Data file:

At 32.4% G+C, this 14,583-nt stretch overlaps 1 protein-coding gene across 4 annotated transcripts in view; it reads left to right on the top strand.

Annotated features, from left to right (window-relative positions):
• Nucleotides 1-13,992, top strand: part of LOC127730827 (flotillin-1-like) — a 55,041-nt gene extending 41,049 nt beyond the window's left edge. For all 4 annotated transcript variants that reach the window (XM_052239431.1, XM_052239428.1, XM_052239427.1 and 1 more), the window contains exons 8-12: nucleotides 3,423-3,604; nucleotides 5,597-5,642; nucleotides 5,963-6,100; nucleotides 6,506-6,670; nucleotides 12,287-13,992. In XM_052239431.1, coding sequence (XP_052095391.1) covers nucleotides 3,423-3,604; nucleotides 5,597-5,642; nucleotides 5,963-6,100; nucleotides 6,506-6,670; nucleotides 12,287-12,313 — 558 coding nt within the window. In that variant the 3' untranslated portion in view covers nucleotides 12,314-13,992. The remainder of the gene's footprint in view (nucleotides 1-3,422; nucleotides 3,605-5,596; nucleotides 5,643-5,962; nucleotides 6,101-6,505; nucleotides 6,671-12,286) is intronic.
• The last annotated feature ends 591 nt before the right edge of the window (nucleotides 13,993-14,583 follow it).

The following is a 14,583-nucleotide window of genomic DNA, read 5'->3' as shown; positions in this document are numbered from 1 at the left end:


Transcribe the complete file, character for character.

At 32.4% G+C, this 14,583-nt stretch overlaps 1 protein-coding gene across 4 annotated transcripts in view; it reads left to right on the top strand.

Annotated features, from left to right (window-relative positions):
• Nucleotides 1-13,992, top strand: part of LOC127730827 (flotillin-1-like) — a 55,041-nt gene extending 41,049 nt beyond the window's left edge. For all 4 annotated transcript variants that reach the window (XM_052239431.1, XM_052239428.1, XM_052239427.1 and 1 more), the window contains exons 8-12: nucleotides 3,423-3,604; nucleotides 5,597-5,642; nucleotides 5,963-6,100; nucleotides 6,506-6,670; nucleotides 12,287-13,992. In XM_052239431.1, coding sequence (XP_052095391.1) covers nucleotides 3,423-3,604; nucleotides 5,597-5,642; nucleotides 5,963-6,100; nucleotides 6,506-6,670; nucleotides 12,287-12,313 — 558 coding nt within the window. In that variant the 3' untranslated portion in view covers nucleotides 12,314-13,992. The remainder of the gene's footprint in view (nucleotides 1-3,422; nucleotides 3,605-5,596; nucleotides 5,643-5,962; nucleotides 6,101-6,505; nucleotides 6,671-12,286) is intronic.
• The last annotated feature ends 591 nt before the right edge of the window (nucleotides 13,993-14,583 follow it).

The following is a 14,583-nucleotide window of genomic DNA, read 5'->3' as shown; positions in this document are numbered from 1 at the left end: